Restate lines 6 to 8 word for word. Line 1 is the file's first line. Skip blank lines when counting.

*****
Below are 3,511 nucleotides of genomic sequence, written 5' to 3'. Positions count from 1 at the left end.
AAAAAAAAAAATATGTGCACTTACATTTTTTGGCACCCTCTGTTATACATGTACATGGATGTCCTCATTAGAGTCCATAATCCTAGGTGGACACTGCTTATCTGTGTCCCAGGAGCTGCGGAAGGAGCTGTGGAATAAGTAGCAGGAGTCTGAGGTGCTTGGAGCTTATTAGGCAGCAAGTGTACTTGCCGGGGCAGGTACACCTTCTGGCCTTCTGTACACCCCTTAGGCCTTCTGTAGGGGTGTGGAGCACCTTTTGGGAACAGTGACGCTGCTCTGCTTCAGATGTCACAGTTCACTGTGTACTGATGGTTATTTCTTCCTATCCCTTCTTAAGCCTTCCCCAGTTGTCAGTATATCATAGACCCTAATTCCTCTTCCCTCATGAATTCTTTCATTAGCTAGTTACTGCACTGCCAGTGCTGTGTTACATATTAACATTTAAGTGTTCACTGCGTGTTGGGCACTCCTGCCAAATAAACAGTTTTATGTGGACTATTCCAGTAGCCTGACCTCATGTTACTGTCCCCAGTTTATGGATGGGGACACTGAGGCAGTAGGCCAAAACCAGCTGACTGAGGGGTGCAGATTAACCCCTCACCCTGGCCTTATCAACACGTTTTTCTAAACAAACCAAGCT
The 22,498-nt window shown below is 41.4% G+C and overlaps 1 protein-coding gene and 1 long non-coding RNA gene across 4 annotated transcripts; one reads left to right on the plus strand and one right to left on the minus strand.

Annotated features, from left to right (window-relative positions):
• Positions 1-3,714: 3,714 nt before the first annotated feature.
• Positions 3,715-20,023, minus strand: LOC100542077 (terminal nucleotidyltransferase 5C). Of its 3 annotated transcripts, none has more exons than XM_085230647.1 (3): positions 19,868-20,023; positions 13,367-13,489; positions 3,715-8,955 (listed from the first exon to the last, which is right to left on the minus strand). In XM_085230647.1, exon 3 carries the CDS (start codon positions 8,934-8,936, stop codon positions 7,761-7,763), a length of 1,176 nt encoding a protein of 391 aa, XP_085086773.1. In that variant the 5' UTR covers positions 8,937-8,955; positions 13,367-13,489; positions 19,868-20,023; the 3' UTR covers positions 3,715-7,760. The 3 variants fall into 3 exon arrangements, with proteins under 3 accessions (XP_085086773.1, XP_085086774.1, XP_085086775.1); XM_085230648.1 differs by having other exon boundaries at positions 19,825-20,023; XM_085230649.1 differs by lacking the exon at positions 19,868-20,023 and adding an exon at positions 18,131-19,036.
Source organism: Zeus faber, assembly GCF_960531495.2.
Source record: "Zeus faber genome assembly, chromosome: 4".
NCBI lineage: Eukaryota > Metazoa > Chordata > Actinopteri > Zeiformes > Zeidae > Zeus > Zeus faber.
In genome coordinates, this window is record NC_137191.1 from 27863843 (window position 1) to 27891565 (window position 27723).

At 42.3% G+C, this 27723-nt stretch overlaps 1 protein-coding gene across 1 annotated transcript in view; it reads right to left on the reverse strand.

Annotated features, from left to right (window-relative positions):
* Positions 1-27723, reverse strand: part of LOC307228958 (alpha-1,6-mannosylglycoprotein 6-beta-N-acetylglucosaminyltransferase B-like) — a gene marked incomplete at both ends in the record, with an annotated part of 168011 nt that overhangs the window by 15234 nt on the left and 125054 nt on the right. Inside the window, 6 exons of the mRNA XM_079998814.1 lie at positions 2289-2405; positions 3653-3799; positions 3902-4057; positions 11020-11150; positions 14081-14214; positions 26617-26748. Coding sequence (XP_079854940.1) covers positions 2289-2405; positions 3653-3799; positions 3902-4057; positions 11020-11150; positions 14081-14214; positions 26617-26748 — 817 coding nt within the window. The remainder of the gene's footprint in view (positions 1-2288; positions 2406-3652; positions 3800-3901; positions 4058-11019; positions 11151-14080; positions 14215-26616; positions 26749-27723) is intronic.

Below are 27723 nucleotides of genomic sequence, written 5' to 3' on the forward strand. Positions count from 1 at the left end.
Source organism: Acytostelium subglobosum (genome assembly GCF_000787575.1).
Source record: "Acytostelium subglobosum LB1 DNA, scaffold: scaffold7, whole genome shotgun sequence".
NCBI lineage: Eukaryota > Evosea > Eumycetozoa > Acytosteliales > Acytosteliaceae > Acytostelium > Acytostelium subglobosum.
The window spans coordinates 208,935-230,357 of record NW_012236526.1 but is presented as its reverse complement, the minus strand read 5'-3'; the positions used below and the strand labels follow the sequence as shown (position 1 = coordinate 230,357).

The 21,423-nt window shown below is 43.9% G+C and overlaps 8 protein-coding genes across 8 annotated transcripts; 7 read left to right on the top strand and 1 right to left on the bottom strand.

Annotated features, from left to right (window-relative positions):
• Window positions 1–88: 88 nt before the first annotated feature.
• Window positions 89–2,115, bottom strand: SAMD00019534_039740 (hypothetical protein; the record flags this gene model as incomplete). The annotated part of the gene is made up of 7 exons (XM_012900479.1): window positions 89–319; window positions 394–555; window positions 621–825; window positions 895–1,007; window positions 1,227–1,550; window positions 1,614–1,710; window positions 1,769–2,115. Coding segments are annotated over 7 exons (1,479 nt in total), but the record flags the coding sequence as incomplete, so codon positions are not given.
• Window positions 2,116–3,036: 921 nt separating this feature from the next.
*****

• Positions 3,715-20,023, minus strand: LOC100542077 (terminal nucleotidyltransferase 5C). Of its 3 annotated transcripts, none has more exons than XM_085230647.1 (3): positions 19,868-20,023; positions 13,367-13,489; positions 3,715-8,955 (listed from the first exon to the last, which is right to left on the minus strand). In XM_085230647.1, exon 3 carries the CDS (start codon positions 8,934-8,936, stop codon positions 7,761-7,763), a length of 1,176 nt encoding a protein of 391 aa, XP_085086773.1. In that variant the 5' UTR covers positions 8,937-8,955; positions 13,367-13,489; positions 19,868-20,023; the 3' UTR covers positions 3,715-7,760. The 3 variants fall into 3 exon arrangements, with proteins under 3 accessions (XP_085086773.1, XP_085086774.1, XP_085086775.1); XM_085230648.1 differs by having other exon boundaries at positions 19,825-20,023; XM_085230649.1 differs by lacking the exon at positions 19,868-20,023 and adding an exon at positions 18,131-19,036.
Source organism: Zeus faber, assembly GCF_960531495.2.
Source record: "Zeus faber genome assembly, chromosome: 4".